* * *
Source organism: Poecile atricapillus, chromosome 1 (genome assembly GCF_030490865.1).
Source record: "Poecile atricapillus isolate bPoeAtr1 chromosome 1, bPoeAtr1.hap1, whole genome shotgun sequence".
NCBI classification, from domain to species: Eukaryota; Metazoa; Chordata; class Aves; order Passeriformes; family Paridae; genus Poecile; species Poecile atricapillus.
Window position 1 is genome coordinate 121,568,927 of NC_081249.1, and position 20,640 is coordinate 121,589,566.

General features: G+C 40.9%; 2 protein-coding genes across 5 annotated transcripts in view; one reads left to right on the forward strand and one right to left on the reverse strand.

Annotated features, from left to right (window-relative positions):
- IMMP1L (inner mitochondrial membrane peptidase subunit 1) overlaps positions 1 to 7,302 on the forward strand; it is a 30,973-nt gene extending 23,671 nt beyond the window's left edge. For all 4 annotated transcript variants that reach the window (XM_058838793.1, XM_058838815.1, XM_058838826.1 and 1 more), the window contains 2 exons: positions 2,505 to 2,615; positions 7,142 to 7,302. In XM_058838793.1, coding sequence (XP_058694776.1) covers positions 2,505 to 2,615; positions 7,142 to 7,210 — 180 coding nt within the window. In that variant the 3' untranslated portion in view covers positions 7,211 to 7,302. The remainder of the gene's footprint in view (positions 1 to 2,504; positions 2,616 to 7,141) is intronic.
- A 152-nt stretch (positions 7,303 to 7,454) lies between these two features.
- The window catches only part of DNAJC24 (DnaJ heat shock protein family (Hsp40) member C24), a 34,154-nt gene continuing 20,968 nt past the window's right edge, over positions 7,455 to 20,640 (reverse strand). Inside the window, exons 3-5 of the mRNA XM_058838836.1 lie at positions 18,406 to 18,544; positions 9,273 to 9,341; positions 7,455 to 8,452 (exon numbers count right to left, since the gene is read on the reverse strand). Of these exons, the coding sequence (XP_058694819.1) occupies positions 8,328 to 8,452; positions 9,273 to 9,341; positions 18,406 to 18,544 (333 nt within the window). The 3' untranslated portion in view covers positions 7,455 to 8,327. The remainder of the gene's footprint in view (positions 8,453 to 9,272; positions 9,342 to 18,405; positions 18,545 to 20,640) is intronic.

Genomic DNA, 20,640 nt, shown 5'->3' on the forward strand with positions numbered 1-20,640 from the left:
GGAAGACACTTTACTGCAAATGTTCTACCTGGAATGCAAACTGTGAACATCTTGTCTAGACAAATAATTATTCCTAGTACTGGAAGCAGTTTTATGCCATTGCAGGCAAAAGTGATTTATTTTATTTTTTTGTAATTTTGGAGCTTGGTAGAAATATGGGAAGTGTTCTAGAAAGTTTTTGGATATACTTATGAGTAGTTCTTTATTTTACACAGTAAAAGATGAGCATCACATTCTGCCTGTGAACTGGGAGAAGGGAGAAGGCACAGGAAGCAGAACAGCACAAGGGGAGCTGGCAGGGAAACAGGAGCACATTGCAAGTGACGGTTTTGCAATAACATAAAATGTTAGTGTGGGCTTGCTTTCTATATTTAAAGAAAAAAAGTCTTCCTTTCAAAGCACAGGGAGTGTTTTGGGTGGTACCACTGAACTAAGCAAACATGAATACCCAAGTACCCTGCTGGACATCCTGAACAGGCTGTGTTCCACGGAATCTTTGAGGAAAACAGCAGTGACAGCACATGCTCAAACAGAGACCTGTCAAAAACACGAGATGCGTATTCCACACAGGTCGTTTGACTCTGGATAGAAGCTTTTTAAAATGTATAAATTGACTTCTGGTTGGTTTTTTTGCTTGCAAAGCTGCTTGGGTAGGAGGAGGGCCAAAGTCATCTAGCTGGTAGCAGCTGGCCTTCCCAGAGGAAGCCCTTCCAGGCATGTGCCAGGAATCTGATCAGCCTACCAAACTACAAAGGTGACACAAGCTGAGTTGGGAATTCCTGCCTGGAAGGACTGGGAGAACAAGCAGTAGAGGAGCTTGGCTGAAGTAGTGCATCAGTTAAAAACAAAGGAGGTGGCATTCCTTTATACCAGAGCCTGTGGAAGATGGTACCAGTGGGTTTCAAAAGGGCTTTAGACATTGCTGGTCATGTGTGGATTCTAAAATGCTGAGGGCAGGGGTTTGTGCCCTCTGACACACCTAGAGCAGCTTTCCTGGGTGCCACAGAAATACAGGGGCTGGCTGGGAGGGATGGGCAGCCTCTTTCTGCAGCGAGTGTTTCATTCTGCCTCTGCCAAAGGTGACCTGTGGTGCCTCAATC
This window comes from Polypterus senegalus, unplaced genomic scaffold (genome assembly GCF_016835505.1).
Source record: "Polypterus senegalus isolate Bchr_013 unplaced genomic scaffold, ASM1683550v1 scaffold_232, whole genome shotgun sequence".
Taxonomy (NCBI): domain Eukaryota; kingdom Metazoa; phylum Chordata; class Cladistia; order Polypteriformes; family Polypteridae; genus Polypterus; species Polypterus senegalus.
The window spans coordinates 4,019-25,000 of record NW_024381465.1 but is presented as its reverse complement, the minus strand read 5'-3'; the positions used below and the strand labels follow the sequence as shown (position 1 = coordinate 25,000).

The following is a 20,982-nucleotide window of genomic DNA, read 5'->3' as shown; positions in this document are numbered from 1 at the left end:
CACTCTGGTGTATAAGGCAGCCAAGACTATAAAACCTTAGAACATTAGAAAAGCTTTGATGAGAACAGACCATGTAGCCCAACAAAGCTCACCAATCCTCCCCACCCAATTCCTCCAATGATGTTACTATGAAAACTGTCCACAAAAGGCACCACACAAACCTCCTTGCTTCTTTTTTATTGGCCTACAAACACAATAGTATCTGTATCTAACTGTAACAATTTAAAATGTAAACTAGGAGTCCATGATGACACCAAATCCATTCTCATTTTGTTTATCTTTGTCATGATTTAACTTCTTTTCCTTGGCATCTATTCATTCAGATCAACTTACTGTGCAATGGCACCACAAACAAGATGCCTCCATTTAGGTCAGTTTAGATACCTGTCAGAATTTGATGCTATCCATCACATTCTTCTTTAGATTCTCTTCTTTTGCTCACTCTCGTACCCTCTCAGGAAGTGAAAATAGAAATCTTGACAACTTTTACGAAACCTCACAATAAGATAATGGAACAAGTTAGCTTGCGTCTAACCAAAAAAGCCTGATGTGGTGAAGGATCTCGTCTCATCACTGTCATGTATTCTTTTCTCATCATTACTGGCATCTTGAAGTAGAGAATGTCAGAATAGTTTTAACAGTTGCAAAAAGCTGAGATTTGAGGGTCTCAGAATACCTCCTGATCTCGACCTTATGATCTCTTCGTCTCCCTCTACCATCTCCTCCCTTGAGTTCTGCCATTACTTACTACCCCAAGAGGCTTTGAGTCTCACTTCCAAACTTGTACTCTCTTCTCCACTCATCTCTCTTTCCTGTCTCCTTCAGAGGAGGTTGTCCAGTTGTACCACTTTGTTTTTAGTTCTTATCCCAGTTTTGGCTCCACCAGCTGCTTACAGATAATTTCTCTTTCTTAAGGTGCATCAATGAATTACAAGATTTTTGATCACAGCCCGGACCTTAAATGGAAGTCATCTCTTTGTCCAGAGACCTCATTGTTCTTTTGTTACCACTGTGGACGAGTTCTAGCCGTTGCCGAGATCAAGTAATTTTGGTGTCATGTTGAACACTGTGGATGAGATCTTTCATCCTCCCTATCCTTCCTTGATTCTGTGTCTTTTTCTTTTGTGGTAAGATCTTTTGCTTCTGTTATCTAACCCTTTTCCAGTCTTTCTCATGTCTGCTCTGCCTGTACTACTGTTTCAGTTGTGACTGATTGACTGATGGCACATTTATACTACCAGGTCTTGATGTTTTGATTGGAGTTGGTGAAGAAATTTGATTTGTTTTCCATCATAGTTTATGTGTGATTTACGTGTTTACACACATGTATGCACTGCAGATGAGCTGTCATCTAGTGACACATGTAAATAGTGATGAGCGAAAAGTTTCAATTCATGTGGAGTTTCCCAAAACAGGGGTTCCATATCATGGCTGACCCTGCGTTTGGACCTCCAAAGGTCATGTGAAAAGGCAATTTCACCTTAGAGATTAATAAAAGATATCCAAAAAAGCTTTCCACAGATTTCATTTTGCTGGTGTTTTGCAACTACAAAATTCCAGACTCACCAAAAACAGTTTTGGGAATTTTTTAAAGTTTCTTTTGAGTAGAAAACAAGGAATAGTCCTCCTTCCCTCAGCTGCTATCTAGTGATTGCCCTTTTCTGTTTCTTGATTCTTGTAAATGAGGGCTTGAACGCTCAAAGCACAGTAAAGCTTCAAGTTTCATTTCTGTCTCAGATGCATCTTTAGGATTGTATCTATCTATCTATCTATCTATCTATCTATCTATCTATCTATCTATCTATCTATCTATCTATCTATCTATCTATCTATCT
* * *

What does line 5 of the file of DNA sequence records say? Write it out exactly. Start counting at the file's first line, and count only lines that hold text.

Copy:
General features: G+C 40.9%; 2 protein-coding genes across 5 annotated transcripts in view; one reads left to right on the forward strand and one right to left on the reverse strand.